|CACTI||0.82 kB||1.10 kB||1.92 kB|
6.4 Server Load Evaluation
, do not disclose their source code and we have no reliable way of estimating their server-side overhead. Therefore, we comparedCACTI
against two open-source CAPTCHA projects published on GitHub (both have more than 1,000 stars and been forked more than a hundred times):
dchest/captcha  (Figure 10(a)) generates image-based text recognition CAPTCHAs consisting of transformed digits with noise in the form of parabolic lines and additional clusters of points. It can also generate audio CAPTCHAs, which are pronunciations of digits with randomized speed and pitch and randomly-generated background noise.
produck/svg-captcha  (Figure 10(b)) generates similar image-based text recognition CAPTCHAs, as well as challenge-based CAPTCHAs consisting of simple algebraic operations on random integers. Noise is introduced by varying the text color and adding parabolic lines.
Table 3 shows the time to generate different types of CAPTCHAs using the above libraries with typical configuration parameters (e.g., eight characters for text CAPTCHAs). Since CAPTCHA verification with these libraries is a simple string comparison, we assume this is negligible. CACTI’s server-side processing is due almost entirely to the EPID signature verification operation. We expect that this time could be improved by using more optimized implementations of this cryptographic operation. Additionally, CACTI uses significantly less communication bandwidth than other approaches, which also reduces the server load (which is not captured in this measurement). Most importantly, the biggest gain of CACTI is on the user side; saving more than ~10 seconds per CAPTCHA for users.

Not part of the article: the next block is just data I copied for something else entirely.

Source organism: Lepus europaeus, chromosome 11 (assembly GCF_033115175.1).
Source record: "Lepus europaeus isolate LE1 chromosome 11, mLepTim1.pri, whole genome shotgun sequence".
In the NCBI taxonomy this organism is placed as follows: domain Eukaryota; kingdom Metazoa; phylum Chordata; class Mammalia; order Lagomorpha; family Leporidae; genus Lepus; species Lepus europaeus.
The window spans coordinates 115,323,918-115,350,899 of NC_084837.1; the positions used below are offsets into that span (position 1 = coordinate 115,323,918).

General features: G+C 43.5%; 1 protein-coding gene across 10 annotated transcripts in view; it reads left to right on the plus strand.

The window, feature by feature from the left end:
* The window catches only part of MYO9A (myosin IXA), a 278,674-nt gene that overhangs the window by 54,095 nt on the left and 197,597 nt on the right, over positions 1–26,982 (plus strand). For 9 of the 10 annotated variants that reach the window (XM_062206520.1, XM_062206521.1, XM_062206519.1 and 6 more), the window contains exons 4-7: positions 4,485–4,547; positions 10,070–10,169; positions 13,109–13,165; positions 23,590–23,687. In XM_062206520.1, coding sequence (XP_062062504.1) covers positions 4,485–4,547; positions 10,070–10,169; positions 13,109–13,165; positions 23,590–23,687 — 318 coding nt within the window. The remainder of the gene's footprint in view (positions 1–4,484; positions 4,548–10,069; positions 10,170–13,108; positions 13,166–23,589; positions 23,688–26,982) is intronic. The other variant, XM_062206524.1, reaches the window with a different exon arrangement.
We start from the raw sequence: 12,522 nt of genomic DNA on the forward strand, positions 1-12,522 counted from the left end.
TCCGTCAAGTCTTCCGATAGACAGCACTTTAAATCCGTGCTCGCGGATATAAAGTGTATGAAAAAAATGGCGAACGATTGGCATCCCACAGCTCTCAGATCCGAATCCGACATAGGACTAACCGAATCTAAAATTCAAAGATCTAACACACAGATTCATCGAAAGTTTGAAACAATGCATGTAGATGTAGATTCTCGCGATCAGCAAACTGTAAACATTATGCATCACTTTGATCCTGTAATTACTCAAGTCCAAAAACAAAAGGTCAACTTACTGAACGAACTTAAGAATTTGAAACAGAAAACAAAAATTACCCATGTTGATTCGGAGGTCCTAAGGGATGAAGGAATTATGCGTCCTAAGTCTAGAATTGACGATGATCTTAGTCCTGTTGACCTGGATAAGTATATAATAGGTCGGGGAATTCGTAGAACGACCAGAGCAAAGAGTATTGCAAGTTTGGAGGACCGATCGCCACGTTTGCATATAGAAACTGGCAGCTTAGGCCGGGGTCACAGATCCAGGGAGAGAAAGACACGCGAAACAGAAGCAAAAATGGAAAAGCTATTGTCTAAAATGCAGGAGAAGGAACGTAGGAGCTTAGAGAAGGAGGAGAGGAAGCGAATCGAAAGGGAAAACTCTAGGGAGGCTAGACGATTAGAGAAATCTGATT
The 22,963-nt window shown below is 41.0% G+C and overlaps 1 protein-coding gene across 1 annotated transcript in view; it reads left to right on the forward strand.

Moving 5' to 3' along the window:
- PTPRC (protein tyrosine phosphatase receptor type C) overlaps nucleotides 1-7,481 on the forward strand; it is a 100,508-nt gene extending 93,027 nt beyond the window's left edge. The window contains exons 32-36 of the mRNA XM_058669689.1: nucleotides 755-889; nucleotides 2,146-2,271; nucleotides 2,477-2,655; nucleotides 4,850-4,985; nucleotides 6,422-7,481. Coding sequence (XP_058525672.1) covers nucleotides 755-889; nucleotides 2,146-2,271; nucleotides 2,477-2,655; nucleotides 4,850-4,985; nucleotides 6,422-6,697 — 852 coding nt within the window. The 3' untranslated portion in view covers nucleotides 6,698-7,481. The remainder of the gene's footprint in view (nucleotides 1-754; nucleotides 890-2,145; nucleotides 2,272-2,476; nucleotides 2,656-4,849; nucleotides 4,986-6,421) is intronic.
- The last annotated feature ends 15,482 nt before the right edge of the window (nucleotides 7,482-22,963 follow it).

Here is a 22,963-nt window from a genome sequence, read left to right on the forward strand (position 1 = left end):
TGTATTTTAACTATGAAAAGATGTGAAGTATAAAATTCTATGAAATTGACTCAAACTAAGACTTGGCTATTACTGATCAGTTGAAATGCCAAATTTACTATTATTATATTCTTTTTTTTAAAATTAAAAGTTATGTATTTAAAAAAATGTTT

|Image-based text||1.7 ms|
|produck/svg-captcha||Image-based text||2.2 ms|
|Image-based math||1.4 ms|
6.5 Deployability Analysis